Top Women in African Philanthropy: Part I

In celebration of International Women’s month, we are featuring African women philanthropists in our ‘Top Women in African Philanthropy’ series. From Nigeria to Zimbabwe, Kenya to Congo,  women are making significant contributions in reducing barriers to primary health care, quality education, nutrition-sensitive agriculture, and many other development causes.

In this post, we feature the philanthropic work done by three formidable philanthropists and development champions: Tsitsi Masiyiwa, Joyce Banda, and Graca Machel.

Source: Twitter

Tsitsi Masiyiwa


Tsitsi co-founded the Higherlife Foundation in 1996 and serves as its’ Executive Chair. The Foundation is the parent organization of the Capernaum Trust which provides scholarships, uniforms, food packs and stipends to underprivileged children; the Christian Community Partnership Trust that provides financial support for church and church organizations working in the least evangelized areas of rural Zimbabwe; the National Healthcare Trust of Zimbabwe which provides financial support for medical drugs, human resources, transport in the event of a health crisis and the Joshua Nkomo Scholarship Fund which also awards scholarships to exceptionally intelligent Zimbabwean children.

The Foundation is famous for its’ online interactive platform, Ruzivo Digital Learning. Through technology, Ruzivo delivers quality education to 8,000 primary and secondary school students every week. The Foundation has provided educational support to over 250,000 children since its inception and operates across Zimbabwe, Burundi, Lesotho, Rwanda and South Africa.

In 2016, Morehouse College in Atlanta, Georgia, gave Tsitsi an honorary doctorate degree of Humane Letters in recognition for her work in philanthropy. She is a co-founder of African Philanthropy Forum, a regional affiliate of Global Philanthropy Forum. She sits on the boards of PATH and END Fund, and together with her husband, is a member of the Giving Pledge.

Source: Wilson Center

Joyce Banda


Dr. Joyce Banda was the President of the Republic of Malawi from 2012 to 2014. She was Malawi’s first female president and Africa’s second female president. She is the founder of Joyce Banda Foundation which is focused on empowering women, youth and children through education, HIV/AIDS training and agricultural programmes. The Foundation offers free secondary school education to over 200 orphans in Domasi, Joyce’s hometown, has empowered 800,000 youths and 400,000 women.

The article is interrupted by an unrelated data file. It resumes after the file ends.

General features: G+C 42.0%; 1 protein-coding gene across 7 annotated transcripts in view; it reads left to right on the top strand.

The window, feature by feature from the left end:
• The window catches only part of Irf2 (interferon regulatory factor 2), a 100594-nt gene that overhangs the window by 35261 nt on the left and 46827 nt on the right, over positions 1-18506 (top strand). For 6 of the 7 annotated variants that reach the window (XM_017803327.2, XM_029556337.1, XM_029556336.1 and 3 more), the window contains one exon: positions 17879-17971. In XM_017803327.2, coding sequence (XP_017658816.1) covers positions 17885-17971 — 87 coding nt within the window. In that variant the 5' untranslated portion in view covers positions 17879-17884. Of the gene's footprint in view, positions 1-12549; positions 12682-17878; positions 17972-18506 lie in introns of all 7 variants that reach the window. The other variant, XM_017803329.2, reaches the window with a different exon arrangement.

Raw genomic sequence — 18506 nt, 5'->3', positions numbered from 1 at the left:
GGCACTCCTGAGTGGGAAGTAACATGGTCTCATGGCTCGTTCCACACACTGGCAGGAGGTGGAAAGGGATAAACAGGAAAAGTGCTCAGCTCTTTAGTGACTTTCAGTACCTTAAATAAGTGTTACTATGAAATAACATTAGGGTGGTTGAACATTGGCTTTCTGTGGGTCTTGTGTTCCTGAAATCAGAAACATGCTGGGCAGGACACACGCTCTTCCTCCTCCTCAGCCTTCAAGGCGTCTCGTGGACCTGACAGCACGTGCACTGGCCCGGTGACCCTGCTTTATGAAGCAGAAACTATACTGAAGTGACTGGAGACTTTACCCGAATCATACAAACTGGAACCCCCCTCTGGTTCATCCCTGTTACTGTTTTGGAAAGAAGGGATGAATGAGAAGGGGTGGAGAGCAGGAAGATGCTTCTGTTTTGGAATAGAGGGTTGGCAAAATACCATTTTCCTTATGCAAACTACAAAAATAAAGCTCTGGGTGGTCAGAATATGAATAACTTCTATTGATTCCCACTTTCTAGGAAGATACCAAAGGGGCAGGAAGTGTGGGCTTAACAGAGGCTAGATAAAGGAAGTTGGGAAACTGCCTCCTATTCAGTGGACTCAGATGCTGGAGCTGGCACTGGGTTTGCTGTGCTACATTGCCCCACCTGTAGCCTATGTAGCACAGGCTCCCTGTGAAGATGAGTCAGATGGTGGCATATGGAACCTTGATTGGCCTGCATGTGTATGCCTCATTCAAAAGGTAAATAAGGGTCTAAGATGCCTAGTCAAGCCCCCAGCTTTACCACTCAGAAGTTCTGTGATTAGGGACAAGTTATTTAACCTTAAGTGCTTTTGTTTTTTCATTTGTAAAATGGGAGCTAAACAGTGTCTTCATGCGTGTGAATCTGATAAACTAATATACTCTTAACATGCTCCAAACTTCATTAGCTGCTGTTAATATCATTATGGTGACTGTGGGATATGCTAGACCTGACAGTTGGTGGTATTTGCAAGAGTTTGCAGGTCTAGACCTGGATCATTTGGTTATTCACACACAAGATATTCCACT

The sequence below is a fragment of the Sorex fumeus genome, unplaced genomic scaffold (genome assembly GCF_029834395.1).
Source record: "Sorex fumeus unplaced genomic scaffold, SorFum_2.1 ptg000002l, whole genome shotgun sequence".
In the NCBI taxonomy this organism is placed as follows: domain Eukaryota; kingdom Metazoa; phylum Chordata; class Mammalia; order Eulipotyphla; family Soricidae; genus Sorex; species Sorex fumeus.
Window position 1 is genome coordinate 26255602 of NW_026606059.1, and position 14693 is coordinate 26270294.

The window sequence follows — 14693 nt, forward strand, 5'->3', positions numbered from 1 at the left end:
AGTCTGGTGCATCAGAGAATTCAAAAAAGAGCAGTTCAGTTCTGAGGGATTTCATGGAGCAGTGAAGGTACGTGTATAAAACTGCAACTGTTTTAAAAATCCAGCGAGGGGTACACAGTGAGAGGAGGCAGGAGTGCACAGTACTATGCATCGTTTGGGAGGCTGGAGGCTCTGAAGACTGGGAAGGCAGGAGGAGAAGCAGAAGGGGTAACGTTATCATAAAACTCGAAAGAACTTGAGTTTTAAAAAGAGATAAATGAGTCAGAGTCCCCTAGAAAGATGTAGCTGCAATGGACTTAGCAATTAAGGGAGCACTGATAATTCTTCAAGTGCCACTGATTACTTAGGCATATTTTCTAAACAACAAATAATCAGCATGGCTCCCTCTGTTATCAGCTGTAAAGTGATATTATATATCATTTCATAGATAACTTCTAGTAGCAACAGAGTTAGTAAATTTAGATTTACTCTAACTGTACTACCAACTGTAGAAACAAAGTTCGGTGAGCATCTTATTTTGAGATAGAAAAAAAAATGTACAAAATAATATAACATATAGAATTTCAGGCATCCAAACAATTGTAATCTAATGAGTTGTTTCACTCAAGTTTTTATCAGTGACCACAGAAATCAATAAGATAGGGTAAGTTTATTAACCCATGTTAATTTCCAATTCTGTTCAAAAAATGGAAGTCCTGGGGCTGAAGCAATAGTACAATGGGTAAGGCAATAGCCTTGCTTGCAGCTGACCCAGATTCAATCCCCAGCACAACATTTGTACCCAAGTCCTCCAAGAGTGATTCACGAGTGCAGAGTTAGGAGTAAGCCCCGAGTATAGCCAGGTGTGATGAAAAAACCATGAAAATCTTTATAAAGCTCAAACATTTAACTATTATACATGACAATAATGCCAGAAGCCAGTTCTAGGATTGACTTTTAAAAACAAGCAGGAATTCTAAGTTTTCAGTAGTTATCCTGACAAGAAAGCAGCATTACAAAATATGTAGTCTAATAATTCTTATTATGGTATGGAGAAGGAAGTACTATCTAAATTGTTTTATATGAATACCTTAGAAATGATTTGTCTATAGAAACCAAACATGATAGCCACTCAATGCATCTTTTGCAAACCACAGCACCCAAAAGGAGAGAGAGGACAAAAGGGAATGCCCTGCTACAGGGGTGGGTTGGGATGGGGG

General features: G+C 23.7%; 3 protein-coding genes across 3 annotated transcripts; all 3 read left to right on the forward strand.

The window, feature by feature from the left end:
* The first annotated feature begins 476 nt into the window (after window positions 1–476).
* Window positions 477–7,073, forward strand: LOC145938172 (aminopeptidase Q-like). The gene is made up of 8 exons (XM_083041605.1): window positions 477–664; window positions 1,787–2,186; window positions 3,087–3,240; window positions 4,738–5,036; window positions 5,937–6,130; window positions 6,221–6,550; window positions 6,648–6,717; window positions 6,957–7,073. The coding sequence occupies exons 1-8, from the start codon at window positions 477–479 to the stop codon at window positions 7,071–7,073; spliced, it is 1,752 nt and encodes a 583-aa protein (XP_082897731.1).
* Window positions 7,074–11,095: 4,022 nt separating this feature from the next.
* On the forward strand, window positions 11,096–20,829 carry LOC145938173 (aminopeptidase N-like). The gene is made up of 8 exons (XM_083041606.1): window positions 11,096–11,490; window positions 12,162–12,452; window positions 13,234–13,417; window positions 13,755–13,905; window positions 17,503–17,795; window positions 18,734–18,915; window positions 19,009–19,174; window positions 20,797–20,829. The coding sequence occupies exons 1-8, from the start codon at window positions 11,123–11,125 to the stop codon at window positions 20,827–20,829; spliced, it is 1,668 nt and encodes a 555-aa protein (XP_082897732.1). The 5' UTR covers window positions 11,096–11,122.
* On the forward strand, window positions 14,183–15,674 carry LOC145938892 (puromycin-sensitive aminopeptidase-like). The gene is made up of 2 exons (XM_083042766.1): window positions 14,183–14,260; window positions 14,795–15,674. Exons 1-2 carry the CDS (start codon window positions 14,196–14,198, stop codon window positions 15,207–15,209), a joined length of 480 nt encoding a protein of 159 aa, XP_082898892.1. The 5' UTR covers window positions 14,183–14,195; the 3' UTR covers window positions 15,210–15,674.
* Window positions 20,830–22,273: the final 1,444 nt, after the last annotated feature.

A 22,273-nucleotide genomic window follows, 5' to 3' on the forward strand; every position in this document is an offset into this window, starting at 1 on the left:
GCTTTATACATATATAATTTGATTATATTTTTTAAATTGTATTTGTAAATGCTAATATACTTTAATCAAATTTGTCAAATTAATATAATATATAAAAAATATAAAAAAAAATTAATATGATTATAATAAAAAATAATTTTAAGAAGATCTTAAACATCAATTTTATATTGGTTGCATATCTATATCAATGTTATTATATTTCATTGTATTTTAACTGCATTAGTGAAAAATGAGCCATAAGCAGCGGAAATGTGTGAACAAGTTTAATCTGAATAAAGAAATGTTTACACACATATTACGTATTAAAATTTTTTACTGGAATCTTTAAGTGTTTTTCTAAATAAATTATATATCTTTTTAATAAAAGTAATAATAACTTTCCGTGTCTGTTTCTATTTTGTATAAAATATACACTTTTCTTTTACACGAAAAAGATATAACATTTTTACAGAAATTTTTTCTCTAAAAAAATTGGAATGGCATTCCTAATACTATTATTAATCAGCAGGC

Joyce’s love for humanity is demonstrated in her career where she served as Minister of Gender and Child Welfare before becoming a Foreign Minister, Vice President and afterwards, President of the Republic of Malawi. A recipient of more than 15 international accolades including the “Hunger Project Africa Prize for Leadership for the Sustainable End of Hunger” shared with President Joaquim Chissano of Mozambique in 1997; President Banda also sits on a number of international organization bodies. These include the Executive Advisory Committee of UNIFEM, the Global Leaders Council for Reproductive Health, and the Scientific Advisory Board for the program in Global Health and Social Change at Harvard Medical School.

Source: The Partnership
for Maternal New born
and Child Health

Graça Machel


Graça Machel is one of the world’s leading advocates for women’s and children’s rights. She established the Graça Machel Trust in 2010 as a Pan-African advocacy organization focused on the development of women and children in the areas of health and nutrition, economic and financial empowerment, education and leadership. The Trust established the Network of African Business Women which identifies business women in various sectors and strengthens business associations in order for members to become growth-oriented entrepreneurs. Membership in the Ugandan affiliate is about 2,000 while Kenya has 250,000 members. New Faces New Voices, another programme the Trust runs, advocates for women’s access to finance and financial services through policy change.

Additionally, the Trust also runs the Women in Media Network which comprises of 34 highly experienced journalists from 14 countries which aim to change the perspective from which stories on women and children in Africa are been told. The African Women in Agribusiness network, an initiative of the Trust, propels women’s agricultural activities from subsistence farming to viable businesses that participate fully in the agricultural value chain in Malawi, Mozambique, Tanzania, Zambia and Zimbabwe and there exists the Graça Machel Trust scholarship programme which funds the postgraduate studies of underprivileged South African women in areas that are relevant to the region. Currently 91 women have graduated as a result of the scholarship programme.

Graça served as Minister of Education and Culture in Mozambique for more than 10 years and is the former first lady of South Africa and Mozambique.

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